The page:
Coach DJ Durkin has been on administrative leave since Aug. 11. (Jonathan Newton/The Washington Post)

The independent commission charged with investigating the culture of Maryland football has completed its review of the program, but any decision on Coach DJ Durkin’s future could still be a week or more away.

The commission plans to submit its findings Friday to the University System of Maryland Board of Regents, which is gathering in Hagerstown for a long-scheduled meeting. But the topic of Maryland football is not expected to be discussed in detail until next week. The board will be briefed by the commission during a closed session, and regents are expected to hold a special meeting Tuesday at which they will discuss the commission’s findings at length and begin plotting a course of action for Maryland football.

It is doubtful they will make any immediate personnel decisions at that subsequent meeting, though it is possible they could take action in the days that follow.

The university system, which is composed of the state’s 12 public colleges including its flagship campus in College Park, released a statement Wednesday saying that within one week of next Tuesday’s meeting it intends to make the commission findings public and “to announce any initial decisions and/or recommendations from the board.”

“We have said from the beginning that, if true, the allegations related to the culture of the football program at the University of Maryland, College Park are unacceptable,” James T. Brady, the board chair, said in a statement. “We have also said we are determined to get all the facts possible before acting. While the final stage of that process begins on October 19th, members of the board will need appropriate time to study the findings, ask follow-up questions, come to conclusions, and consider any potential outcomes.

“As public servants, we have an obligation to take the time necessary to get this right,” he said. "Once the board has had the time it needs to review the findings, the information will be shared with people of Maryland in a fully transparent fashion.”

The board had previously indicated that it would wait until the completion of three independent investigations before making any decisions regarding the embattled football program. The review of the workout that resulted in the death of 19-year old football player Jordan McNair was concluded and presented to the board Sept. 21. The state attorney general’s office is also looking into the events surrounding McNair’s death, but it’s not clear when that review might wrap up.

The commission tasked with probing the culture of Maryland football program was originally assembled in August by Maryland President Wallace D. Loh, in the wake of news reports about abuse and bullying within the program.

Loh appointed two retired federal judges and a Baltimore attorney to the commission before the board of regents took control of the commission and added five more members, including Washington Redskins vice president of player personnel Doug Williams; former Maryland governor Robert Ehrlich; former U.S. congressman and Maryland basketball star Tom McMillen; and sports broadcaster Bonnie Bernstein.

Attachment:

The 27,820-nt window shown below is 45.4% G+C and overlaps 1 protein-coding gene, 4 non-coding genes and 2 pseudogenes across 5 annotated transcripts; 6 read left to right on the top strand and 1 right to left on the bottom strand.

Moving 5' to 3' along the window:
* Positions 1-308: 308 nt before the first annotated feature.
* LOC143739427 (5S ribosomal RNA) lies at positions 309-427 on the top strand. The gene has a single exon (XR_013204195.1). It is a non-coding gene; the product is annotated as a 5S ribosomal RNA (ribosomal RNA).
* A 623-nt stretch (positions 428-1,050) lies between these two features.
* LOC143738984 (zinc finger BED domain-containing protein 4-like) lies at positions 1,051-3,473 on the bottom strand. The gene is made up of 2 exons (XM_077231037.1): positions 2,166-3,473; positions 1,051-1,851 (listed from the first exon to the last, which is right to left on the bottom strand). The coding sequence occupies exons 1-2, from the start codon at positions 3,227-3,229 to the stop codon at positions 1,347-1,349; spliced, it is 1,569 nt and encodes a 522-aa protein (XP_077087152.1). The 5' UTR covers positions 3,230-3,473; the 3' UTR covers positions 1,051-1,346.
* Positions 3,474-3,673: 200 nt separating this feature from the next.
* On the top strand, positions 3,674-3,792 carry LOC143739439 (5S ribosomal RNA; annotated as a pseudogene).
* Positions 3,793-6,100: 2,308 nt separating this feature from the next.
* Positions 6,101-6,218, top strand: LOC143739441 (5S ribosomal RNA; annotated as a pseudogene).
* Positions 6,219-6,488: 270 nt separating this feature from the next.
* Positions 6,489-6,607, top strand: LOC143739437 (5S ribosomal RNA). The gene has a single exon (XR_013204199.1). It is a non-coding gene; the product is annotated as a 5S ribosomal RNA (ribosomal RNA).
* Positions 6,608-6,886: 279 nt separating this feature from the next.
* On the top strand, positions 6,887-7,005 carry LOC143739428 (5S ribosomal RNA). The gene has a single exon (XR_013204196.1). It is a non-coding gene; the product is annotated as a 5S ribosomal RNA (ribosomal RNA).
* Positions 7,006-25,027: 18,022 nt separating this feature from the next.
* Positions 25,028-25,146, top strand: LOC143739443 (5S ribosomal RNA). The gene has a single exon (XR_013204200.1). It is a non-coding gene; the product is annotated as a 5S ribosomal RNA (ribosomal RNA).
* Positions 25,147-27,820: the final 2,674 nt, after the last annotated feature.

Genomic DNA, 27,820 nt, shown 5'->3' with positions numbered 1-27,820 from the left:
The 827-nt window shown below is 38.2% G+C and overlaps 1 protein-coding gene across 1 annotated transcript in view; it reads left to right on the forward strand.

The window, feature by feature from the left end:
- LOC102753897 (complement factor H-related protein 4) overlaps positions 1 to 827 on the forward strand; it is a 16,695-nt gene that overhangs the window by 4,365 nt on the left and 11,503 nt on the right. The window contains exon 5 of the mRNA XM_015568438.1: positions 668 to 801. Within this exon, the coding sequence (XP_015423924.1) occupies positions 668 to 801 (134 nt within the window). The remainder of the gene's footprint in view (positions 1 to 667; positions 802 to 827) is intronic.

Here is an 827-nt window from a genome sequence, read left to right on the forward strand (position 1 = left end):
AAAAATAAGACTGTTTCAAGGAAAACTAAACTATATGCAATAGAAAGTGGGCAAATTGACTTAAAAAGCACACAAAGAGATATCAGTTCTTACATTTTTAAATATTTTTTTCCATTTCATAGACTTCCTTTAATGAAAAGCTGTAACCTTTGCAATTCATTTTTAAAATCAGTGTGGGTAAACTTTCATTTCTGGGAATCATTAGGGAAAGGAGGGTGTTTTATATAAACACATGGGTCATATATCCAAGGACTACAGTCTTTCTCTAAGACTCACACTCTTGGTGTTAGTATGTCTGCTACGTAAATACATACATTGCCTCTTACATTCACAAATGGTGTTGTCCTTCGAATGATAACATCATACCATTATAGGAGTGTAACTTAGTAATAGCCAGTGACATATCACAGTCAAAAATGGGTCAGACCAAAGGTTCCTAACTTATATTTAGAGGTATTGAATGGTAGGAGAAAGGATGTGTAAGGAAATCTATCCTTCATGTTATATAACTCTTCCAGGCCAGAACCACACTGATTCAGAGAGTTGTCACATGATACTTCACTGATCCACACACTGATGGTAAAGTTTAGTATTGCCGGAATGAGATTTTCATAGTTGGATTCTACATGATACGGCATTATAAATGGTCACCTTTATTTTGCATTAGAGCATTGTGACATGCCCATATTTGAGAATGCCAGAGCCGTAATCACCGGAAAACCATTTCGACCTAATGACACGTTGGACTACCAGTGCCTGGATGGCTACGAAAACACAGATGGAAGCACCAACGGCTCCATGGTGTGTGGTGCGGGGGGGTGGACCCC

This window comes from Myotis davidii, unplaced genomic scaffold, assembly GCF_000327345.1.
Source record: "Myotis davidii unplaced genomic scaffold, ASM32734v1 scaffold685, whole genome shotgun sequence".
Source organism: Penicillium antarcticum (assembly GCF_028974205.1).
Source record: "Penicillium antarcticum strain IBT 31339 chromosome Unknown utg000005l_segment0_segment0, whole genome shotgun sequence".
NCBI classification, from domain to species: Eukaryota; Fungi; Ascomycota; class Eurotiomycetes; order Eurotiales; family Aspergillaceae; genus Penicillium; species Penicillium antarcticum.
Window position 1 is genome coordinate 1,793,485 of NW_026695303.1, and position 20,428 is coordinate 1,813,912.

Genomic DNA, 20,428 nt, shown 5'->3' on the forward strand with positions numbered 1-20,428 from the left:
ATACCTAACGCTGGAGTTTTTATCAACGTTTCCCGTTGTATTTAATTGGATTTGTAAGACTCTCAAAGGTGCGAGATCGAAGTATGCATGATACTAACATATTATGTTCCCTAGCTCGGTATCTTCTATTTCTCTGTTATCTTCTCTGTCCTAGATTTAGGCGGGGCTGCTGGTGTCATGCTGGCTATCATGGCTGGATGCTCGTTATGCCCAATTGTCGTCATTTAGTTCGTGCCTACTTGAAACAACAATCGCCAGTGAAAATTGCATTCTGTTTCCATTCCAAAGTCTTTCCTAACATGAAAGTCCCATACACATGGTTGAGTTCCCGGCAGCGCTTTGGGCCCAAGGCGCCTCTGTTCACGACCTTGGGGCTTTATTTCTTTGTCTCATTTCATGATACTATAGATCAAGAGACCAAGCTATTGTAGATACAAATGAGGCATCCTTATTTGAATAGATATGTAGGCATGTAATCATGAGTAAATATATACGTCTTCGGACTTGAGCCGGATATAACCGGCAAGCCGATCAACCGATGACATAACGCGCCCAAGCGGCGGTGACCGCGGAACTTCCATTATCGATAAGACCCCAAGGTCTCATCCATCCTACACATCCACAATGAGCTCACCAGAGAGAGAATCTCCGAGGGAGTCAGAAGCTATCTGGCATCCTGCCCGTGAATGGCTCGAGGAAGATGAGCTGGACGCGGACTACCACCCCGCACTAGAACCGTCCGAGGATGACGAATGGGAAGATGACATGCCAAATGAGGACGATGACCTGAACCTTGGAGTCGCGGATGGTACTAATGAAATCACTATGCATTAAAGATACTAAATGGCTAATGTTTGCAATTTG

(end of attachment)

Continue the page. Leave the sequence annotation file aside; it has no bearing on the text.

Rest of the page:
Loh had instructed the original commission members in an email to conduct interviews “in order to make an assessment on whether the relatively few (but deeply troubling) cases of alleged ‘abuse,’ reported anonymously in the media, indicate the existence of a widespread ‘toxic culture’ . . . or, do these reported cases represent only a small portion of the population of football players, present and past.”

Over the course of eight weeks, much of the investigative work was headed up by attorney Charles Scheeler, who was appointed to the commission by Loh, and associates at the law firm DLA Piper. While investigators have been tight-lipped about their work, The Washington Post reported last month that several former players and parents have described to investigators incidents of abuse, bullying and humiliation from their or their sons' time in the Maryland program. Others said they told commission members they found tactics employed by football staffers to be motivational in nature, not abusive.

Following a report in The Post, the school shared with the commission a letter it received from an anonymous parent in December 2016 — 1½ years before McNair’s death — warning about a unhealthy and hostile culture within the College Park program.

“Are any of you aware or do you even care about the number of student athletes suffering from severe emotional distress because of the abusive actions of Coach Durkin?” the parent asked. “His actions are extreme and outrageous; intentional and reckless, and the sole cause of the emotional distress.”

Durkin has been on administrative leave since Aug. 11. Under interim coach Matt Canada, the 4-2 Terps will play their seventh game of the season Saturday at No. 19 Iowa and then host Illinois on Oct. 27.

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